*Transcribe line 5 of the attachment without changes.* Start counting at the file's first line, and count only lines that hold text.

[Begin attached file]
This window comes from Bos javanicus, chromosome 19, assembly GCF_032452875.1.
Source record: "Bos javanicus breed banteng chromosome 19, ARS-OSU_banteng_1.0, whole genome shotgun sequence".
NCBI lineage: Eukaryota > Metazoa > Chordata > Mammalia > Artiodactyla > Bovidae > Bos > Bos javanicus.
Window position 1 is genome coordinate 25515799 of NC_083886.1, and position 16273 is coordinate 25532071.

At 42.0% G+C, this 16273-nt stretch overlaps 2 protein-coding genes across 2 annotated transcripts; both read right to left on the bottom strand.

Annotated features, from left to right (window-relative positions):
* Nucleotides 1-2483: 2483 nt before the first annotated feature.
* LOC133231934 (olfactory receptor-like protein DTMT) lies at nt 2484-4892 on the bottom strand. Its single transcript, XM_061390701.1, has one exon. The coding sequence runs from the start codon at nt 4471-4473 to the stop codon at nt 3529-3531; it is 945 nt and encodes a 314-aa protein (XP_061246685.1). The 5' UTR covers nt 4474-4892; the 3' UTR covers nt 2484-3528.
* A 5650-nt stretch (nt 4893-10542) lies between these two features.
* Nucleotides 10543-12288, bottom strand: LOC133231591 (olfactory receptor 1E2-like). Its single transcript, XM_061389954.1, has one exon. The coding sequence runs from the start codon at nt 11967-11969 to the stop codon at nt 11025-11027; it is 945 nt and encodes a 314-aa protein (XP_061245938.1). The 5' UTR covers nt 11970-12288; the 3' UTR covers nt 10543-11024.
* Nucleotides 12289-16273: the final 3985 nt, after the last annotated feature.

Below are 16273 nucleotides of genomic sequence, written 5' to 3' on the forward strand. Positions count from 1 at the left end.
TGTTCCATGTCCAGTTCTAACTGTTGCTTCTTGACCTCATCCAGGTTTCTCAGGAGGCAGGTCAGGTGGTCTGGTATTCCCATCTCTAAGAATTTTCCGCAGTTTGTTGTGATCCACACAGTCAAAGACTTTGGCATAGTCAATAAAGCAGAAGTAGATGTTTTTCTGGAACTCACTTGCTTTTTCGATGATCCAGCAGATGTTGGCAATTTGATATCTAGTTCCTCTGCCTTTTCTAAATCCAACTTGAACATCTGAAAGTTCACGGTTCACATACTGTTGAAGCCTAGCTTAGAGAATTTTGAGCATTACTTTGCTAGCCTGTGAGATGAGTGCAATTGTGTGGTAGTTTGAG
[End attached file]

At 42.0% G+C, this 16273-nt stretch overlaps 2 protein-coding genes across 2 annotated transcripts; both read right to left on the bottom strand.